Ensure delivery of religious accommodations

A Maryland furniture delivery company has agreed to pay a spurned job applicant $94,541 to atone for not granting a religious accommodation.

A year and a half ago, a Baltimore man accepted a job as a dispatcher/customer service representative at XPO Last Mile. The company’s operations manager told him to start work on Oct. 3, 2016. The applicant asked that his start be delayed one day so he could observe Rosh Hashanah, the Jewish New Year. The operations manager said he thought that would be no problem.

Later that evening, however, the company’s vice-president of marketing called to tell the man the starting date could not be delayed. He withdrew XPO Last Mile’s employment offer.

The jilted applicant filed a complaint with the EEOC alleging the company violated Title VII of the Civil Rights Act when it refused to grant him a religious accommodation. He alleged the company did not demonstrate that granting the accommodation would cause undue hardship on business operations.

When the EEOC’s conciliation efforts failed, the commission filed a lawsuit on the applicant’s behalf. That’s when the XPO Last Mile decided to settle the case instead of having to explain its actions to a jury.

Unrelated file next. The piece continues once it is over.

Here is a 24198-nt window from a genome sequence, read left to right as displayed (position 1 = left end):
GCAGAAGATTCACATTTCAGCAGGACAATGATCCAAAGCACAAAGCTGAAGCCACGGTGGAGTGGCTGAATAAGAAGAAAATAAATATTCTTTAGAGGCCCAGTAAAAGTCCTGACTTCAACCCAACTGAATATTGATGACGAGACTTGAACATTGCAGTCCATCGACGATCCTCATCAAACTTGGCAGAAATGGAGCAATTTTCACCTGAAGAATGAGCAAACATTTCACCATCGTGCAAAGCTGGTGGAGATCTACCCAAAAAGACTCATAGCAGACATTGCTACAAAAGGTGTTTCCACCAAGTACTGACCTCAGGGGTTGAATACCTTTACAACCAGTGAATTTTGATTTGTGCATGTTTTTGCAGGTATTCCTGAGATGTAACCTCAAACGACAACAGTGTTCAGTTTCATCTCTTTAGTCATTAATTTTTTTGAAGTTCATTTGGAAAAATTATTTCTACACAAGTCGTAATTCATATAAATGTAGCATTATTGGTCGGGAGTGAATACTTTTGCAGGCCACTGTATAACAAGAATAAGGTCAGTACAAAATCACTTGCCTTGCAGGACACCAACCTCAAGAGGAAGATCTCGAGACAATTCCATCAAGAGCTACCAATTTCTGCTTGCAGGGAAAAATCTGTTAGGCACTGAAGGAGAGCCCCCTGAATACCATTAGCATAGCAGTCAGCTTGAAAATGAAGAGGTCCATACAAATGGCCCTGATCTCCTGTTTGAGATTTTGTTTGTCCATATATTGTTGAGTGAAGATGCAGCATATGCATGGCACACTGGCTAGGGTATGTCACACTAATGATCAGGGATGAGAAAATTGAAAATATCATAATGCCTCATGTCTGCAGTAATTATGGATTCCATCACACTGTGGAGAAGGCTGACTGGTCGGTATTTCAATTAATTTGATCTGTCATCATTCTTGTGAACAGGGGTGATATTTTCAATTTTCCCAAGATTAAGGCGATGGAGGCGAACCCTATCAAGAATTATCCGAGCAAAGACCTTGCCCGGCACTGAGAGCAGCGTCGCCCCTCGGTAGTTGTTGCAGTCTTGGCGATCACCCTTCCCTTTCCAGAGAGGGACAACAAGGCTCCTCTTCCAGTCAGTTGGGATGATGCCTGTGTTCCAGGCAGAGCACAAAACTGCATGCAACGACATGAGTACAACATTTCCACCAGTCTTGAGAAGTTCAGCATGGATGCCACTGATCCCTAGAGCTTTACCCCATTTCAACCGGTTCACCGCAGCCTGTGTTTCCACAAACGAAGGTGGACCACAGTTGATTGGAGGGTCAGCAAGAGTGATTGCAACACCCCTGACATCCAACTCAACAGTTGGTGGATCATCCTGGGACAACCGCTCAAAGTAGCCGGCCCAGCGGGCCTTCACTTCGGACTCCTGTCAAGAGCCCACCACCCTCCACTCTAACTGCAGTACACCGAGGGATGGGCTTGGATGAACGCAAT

In addition to paying the applicant, the company signed a three-year consent decree with the EEOC. Under its terms, XPO Last Mile must implement and distribute to all employees a detailed policy against religious discrimination and provide anti-discrimination training to all employees, with an emphasis on evaluating and providing religious accommodations.

The company also agreed to inform the EEOC how it handled all religious accommodation requests during the consent decree’s span.

Note: Title VII requires employers to evaluate all religious accommodation requests in good faith. When considering accommodations, employers may not favor one religion over another. Under the law all sincerely held beliefs are protected.

In order to legally deny an accommodation request, employers must show how the request posed an undue hardship to the employer.

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